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Vancouver recruiters head east to find teachers willing to work in expensive housing market

Last Updated Feb 5, 2019 at 6:04 pm EDT

(iStock Photo)

High cost of housing in the region 'definitely a challenge' for recruiters looking for specialty teachers out east

School district staff at McGill, University of Ottawa to recruit French Immersion, Math, Physics, Special Ed teachers

VANCOUVER (NEWS 1130) – The search for specialty teachers in Vancouver is expanding east to Ontario and Quebec. More full-time jobs are being offered to anyone who can afford housing in this area.

School district staff are visiting career fairs this week at McGill University in Montreal and the University of Ottawa to recruit French Immersion, Math, Physics, Tech Studies and Special Education teachers.

Carmen Batista with the school board admits the high cost of housing across the Lower Mainland is a problem.

“Definitely a challenge that we have in the Metro area but even the surrounding areas — Burnaby, Richmond, Coquitlam — everyone … Not just the Vancouver School District, but I think all employers.”

“It is definitely a challenge,” she admitted.

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She says they are open to looking into different housing strategies.

Right now, she says up to 15 French Immersion contracts are available.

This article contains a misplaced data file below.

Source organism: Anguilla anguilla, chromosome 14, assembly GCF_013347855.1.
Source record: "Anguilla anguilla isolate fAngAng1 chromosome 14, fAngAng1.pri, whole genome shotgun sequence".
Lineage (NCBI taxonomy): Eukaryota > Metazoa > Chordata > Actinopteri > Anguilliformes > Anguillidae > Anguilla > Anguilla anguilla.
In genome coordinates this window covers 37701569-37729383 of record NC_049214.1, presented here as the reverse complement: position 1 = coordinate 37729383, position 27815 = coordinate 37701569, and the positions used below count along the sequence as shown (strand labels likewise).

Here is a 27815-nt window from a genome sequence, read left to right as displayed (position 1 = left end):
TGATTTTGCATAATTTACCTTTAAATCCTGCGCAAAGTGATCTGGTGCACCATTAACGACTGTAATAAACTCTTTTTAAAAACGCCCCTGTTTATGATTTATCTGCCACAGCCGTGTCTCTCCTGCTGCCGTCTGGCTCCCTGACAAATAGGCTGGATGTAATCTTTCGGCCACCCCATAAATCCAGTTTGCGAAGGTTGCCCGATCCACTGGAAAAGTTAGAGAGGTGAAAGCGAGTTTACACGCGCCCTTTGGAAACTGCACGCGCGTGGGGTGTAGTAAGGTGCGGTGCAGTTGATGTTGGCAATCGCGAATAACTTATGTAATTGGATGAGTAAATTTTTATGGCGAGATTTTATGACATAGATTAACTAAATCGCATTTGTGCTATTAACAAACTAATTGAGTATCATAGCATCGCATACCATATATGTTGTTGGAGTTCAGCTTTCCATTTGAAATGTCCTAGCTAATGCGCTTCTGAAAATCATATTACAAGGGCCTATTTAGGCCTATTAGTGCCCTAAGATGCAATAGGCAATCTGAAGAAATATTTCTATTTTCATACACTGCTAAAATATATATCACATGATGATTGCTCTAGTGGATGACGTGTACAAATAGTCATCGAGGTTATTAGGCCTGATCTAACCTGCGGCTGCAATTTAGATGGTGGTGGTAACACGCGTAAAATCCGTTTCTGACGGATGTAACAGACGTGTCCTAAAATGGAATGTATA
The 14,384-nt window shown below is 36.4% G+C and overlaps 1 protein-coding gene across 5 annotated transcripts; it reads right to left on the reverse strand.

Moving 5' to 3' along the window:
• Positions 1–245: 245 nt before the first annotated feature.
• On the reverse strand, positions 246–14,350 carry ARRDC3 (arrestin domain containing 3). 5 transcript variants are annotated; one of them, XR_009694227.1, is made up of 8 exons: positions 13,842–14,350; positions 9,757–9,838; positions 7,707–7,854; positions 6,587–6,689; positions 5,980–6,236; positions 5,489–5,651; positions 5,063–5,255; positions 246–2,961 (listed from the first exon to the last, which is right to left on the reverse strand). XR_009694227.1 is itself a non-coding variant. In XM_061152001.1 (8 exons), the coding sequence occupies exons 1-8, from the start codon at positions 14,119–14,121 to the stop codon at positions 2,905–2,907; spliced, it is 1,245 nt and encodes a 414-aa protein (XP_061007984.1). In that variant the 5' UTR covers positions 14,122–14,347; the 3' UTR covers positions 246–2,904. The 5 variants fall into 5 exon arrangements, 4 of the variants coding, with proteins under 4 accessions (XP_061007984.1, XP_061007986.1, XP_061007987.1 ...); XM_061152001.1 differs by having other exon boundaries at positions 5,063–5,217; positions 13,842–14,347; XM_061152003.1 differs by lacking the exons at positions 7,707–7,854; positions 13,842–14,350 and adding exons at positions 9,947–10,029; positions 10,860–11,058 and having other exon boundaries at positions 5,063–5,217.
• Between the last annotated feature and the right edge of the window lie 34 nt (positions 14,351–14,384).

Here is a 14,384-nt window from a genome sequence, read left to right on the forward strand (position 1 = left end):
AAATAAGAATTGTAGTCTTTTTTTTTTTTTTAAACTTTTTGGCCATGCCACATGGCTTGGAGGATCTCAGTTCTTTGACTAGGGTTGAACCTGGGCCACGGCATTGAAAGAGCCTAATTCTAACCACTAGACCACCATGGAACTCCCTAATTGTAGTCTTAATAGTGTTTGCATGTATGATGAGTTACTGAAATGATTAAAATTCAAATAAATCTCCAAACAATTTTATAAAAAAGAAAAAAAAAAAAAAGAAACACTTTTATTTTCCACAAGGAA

“This September, we had a qualified teacher in front of every classroom … We’ve had all of our absences filled with teachers. We’re quite pleased with that,” said Batista. “It’s really about having that on-call pool. People are starting to retire, we have people going on maternity leaves, we have university seconding — some of our exceptional teachers to work in their programs to be faculty associates — so there are always going to be vacancies in Vancouver and it’s really about making sure that we have those filled with qualified teachers.”

RELATED: Housing costs among reasons for teacher shortage in B.C.

Vancouver currently has 45 schools with 3,600 full-time and 800 on-call teachers educating more than 50,000 students.

Batista says the recruiters offer “continuing contracts” as incentives to come to Vancouver. “Knowing they have guaranteed employment, knowing that they will have benefits coming here. Trying to ask them to come here to be a teacher-on-call is not going to necessarily win them over. But offering a continuing contract in this beautiful city is something that is definitely a bonus.”

BC Teachers Federation president Glen Hansman says at least 350 vacancies across the province still need to be filled.

“Vancouver, Chilliwack, a whole bunch of other school districts over the past several weeks continue to go to Manitoba and Ontario and the Atlantic provinces trying to find new young teachers who are willing to move west of the Rockies.”

He adds housing affordability will be discussed during upcoming contract talks as both sides try to have a new deal in place by the end of the school year.